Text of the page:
Before getting to the food, let’s cover the dish’s history and the General, himself. I hadn’t realized the history and controversy surrounding this food. First, the dish is kind of named after Zuo Zongtang, a Chinese military leader and statesman who lived from 1812-1885. He was born in China’s Hunan Province. It’s ironic that the dish is generally unknown in the province, and not really part of Chinese food culture—now or ever.
The origin of the dish’s name is really cloudy, as is the origin of the dish, itself. I was unable to find definitive information on the name, but it the name in Chinese is a homonym of Zongtang’s name, which also means “ancestral meeting hall,” according to The Chinese Kitchen by Eileen Yin-Fei. There’s much more to it, but I don’t want to bore you.
As mentioned, the actual origin of the dish is also somewhat cloudy. Some sources say it came from a Taiwan-based chef named Pen Chang-Kuei, who basically exported the dish to North America. But a New York City-based chef named T.T. Wang also claimed to have invented the dish. He worked for Shun Lee Palaces restaurant in the early ‘70s.
Needless to say, the General Tsao’s Chicken that North Americans know is very likely quite different from the original version, which, if truly developed in Taiwan, would not have been particularly compatible with the relatively bland North American palate. And of course, most of this dish served in mainstream North American Chinese restaurants is just deep-fried chicken with pre-made, canned sauce dumped over it. But that doesn’t mean that it doesn’t taste good. It’s just that a sauce made from scratch is always going to be better than the chemically-enhanced—but convenient—canned stuff.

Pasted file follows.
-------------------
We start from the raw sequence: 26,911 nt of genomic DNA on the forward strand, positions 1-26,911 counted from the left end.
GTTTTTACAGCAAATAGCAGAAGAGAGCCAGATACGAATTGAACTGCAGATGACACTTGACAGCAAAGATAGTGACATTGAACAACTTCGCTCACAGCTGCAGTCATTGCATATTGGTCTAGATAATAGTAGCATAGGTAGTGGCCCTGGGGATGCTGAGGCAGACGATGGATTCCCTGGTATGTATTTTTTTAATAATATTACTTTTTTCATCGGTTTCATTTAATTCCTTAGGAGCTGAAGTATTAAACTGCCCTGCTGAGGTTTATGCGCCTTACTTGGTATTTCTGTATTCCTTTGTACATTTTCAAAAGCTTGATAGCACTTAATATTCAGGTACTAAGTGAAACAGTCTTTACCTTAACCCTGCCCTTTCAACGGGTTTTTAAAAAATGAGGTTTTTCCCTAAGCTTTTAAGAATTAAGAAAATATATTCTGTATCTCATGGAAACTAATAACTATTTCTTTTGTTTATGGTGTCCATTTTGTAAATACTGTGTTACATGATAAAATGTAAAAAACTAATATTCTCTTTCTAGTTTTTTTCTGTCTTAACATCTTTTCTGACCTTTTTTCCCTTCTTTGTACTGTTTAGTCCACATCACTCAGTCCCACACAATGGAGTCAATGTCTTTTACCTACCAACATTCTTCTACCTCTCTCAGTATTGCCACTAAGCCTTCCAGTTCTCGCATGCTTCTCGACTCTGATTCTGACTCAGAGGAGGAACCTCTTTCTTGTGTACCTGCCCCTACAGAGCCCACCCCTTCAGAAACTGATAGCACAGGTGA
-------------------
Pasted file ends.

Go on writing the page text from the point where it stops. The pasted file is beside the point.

Anyway, there are many recipes for the baked version of this dish online, so, as usual, I read through several and synthesized them into what you see here.
What you’ll need for the chicken:
- Boneless chicken thighs, about a pound or two of them, cut into 2” pieces, or a little larger
- 1-2 beaten eggs
- Flour or cornstarch for dusting
- A combination of these spices in whatever proportions you wish (between 0.25 and 0.5 teaspoons for each one used is a good starting point)
- ground ginger (use the most of this)
- cayenne pepper
- black pepper
- garlic powder
- onion powder
What you’ll need for the sauce (this makes a lot of it; you can save and freeze what you don’t use):
- 0.5 cup water
- 0.5 cup sugar
- 6T soy sauce (a tablespoon more if you want it more salty)
- 0.5 cup rice wine (also called mirin)
- 2t toasted sesame oil (not sure why regular sesame oil wouldn’t work)
- 3T hot chili paste—this gives the dish a little heat (Sriracha or hot sauce could work in a pinch)
- 2-3 cloves minced garlic
- 2T grated ginger (powdered can be used in a pinch)
- 0.5 cups water, with 4t cornstarch diluted into it
- Sesame seeds, toasted or not, as a garnish
- Scallions thinly sliced, as a garnish
What to do:
There are a few different orders in which you can do the first few steps. I chose this method because it was the most efficient.
Lightly salt and pepper the chicken pieces.
Put all the dry ingredients for the chicken (not the eggs or chicken) into a shallow bowl and mix them well.
Dip each piece of chicken into the beaten egg, shake off the excess and dredge it in the flour/spice mixture before putting on an oiled baking sheet. Make sure it’s oiled well, or the chicken will surely stick.
Bake at 400 degrees F for about 15-20 minutes, duration depending on the size of the pieces. Don’t overcook and definitely don’t undercook. Undercooked chicken can be really dangerous.
You can make the sauce ahead of time, but it should take about as long to make as the chicken takes to cook.
Mix in a bowl the soy sauce, rice wine, sesame oil, chili paste, garlic and ginger.
Add a half-cup water to a saucepan and whisk in the sugar, bringing it to a low boil over medium heat. Let it cook like this until the sugar-water turns an amber color.
Mix in the sauce mixture to the sugar-water and let it simmer for about 5 more minutes. Now add the cornstarch diluted in water to the saucepan and let it simmer about 3 more minutes. At this point the sauce should be fairly thick. If not, let it simmer until it thickens to the degree you like.
Add the cooked chicken and mix it in until fully coated.
Just before serving, sprinkle the sesame seeds (blackened in this case) and sliced scallions (optional). This dish goes well over rice, or even served as a rice bowl.